Grants 101: Top tips in applying for grants from Community Trusts
Eleanor Cater, FINZ
Many of us work tirelessly applying for grants for charities, clubs, and events. As a grant applicant it can seem at times to be a bit of a hit and miss process: put in your application and cross all your fingers and toes and hope for the best!
Trusts supply over $1,000 million to charities every year, so it's certainly worthwhile to understand how you can go about improving your chances of a successful outcome for your grant application.
Ask those in the know, who sit at the other end of the process approving or declining grant applications, and they will tell you there certainly are ways to approach your application that will give you a much higher chance of success.
From those in the know* here are their top 10 tips:
- Know the Trust you are applying to. What are their priorities, what are they looking to achieve? Is a philanthropic or gaming Trust more liklely to support your cause? Do they support national as well as local initiatives? Some Trusts are more strategic than others. Read up about your Trust, talk to those in the know, and really get to know the Trust before you apply. Tony Gill advises that, "all Trusts have their different nuances, find out what funders prefer to fund before you submit that application for something which is low down their priority list."
- Know your organisation. What are you trying to achieve? Facts and figures are helpful. Heather Newell says, "the best applications are from those people who really understand their grass roots and are clear on exactly what they are looking to achieve."
- Start the application process early so it's not a last minute decision and urgent! Exhibiting good planning and a strategic vision gives the Grants committee faith that the project or mission will succeed.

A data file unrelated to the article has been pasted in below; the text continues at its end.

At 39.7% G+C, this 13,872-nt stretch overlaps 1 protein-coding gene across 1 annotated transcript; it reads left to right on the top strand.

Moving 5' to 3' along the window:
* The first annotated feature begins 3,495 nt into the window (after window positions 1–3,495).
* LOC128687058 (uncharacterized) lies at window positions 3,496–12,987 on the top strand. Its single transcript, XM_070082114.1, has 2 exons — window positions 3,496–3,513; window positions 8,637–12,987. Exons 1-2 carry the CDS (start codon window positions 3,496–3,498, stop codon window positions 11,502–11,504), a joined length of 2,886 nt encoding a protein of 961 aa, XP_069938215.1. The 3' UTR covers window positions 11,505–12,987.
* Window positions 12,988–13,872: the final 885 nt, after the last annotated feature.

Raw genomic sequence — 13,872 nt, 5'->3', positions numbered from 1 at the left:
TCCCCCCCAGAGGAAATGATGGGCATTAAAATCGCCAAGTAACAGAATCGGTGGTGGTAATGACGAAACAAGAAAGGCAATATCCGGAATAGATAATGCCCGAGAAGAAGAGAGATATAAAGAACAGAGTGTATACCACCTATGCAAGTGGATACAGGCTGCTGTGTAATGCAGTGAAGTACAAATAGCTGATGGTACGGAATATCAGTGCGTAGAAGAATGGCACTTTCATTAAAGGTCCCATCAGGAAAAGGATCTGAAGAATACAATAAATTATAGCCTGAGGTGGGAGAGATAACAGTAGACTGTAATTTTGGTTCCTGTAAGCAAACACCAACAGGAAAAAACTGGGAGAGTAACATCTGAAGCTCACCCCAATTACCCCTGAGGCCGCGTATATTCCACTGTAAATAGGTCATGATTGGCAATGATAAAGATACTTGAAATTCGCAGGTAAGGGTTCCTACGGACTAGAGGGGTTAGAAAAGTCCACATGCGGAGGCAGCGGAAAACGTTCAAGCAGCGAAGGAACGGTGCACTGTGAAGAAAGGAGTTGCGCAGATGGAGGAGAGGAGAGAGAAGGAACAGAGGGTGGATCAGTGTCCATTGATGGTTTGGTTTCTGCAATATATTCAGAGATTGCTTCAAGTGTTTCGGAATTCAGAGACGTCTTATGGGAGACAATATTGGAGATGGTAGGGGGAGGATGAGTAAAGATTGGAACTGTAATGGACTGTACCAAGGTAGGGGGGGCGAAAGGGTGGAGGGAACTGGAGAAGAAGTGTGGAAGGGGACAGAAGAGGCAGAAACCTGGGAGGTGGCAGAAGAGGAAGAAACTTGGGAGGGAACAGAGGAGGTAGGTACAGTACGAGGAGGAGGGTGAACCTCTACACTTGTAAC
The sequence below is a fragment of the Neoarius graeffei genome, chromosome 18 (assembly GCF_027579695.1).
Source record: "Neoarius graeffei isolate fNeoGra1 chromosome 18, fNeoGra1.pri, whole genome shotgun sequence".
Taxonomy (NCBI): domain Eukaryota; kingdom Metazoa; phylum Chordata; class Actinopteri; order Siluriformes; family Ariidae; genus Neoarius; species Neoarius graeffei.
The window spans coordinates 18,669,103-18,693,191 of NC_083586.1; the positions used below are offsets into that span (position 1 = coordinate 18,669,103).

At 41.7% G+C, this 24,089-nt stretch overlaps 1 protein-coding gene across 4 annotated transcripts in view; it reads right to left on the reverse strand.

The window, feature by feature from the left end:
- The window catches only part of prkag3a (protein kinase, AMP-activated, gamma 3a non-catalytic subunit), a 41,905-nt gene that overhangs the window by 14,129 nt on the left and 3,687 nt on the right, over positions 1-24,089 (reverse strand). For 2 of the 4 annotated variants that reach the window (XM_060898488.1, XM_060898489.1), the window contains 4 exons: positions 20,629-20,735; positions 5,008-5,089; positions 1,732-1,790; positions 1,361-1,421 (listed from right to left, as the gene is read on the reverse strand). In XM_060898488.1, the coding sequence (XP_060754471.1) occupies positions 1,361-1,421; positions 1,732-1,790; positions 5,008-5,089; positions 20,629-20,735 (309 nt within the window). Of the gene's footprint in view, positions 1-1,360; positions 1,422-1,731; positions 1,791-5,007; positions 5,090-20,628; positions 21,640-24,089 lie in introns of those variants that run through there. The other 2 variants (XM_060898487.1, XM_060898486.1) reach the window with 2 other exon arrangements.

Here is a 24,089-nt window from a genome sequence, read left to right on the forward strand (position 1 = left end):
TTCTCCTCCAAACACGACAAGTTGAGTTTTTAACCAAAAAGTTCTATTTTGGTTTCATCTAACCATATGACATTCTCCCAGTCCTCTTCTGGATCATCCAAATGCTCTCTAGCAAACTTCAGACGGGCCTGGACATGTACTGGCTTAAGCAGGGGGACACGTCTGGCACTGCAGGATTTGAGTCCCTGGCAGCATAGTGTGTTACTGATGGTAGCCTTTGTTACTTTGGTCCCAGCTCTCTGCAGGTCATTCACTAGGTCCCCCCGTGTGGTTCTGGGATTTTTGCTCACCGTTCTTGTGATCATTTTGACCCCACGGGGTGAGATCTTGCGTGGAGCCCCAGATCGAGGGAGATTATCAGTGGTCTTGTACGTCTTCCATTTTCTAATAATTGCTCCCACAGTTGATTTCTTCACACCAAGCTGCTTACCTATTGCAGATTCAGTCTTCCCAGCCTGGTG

- While this one could seem a little basic - fill in the form accurately! it's a surprisingly common problem; if the form says complete sections A-G, complete sections A-G. Many Trusts work on stretched staff resources and a form filled in incorrectly is easy to decline, as Tony Gill says, "if the applicant can't fill in the form it doesn't give us confidence that they will deliver the outcomes as promised."
- Where you can make sure you apply for something tangible, something which is easy to justify as a key part of your project or mission. Be aware that, while some Trusts will be happy to support salaries others are not so comfortable with this, concerned about a future dependency for employment.
- Apply for what you need. Heather Newell gave an example of a small community group applying for $300 for a BBQ so they could fundraise, "our Trust would have been happy to support them with the few thousand dollars they needed for the entire year!"
- Make it succinct. Make it clear what yoy are applying for and who it will beneift in one very concise paragraph. Your covering letter's optimal size is 1-1.5 pages long and if there is a box to complete, complete the box - do not write 'see attached!'
- Do not bind your application in fancy folders, it is a nuisance for administrators and those considering grant applications do not open the physical envelopes. All are standadised and digitally copied or scanned into a board meeting management system such as Diligent Board Books.
- Be clear about other sources of income. Some Trustees think it's important to see how much further effort has been put into fundraising. Others care about any Government funding that has already been invested in the organisation or project. Cheryl Mennie says that an existing Government contract can be helpful for your application as it can give it an extra margin of importance.
- Get your completed accountability reports in in good time. Many Trusts will immediately not consider future grant applications if reports are missing or in any way incomplete from past applications.
So rather than taking a standardised, hit them with a 'one size fits all' approach, if you put some thought into your grant applications and follow these tips above you will vastly improve your application's chances of success.
But be aware also that grant funding should only ever be just one part of your fundraising mix. As Heather Newell, fundraising consultant and FINZ Fellow says, "You will never be truly sustainable if grant funding is your main source of income. It has to be just one part of what you are doing. Treat Funders as major givers who are contributors to your overall fundraising strategy."
*based on interviews with Trustees John Burke and Sarah Dow at the Prirua Community Trust, and the FINZ 360 Fundraising training panel discussion in November 2015 with Tony Gill from the New Zealand Community Trust, Heather Newell, CFRE, FFINZ (also a professional fundraising consultant and Trustee with the Rimutaka Licensing Trust) and Cheryl Mennie from Public Trust and TG McCarthy Trust.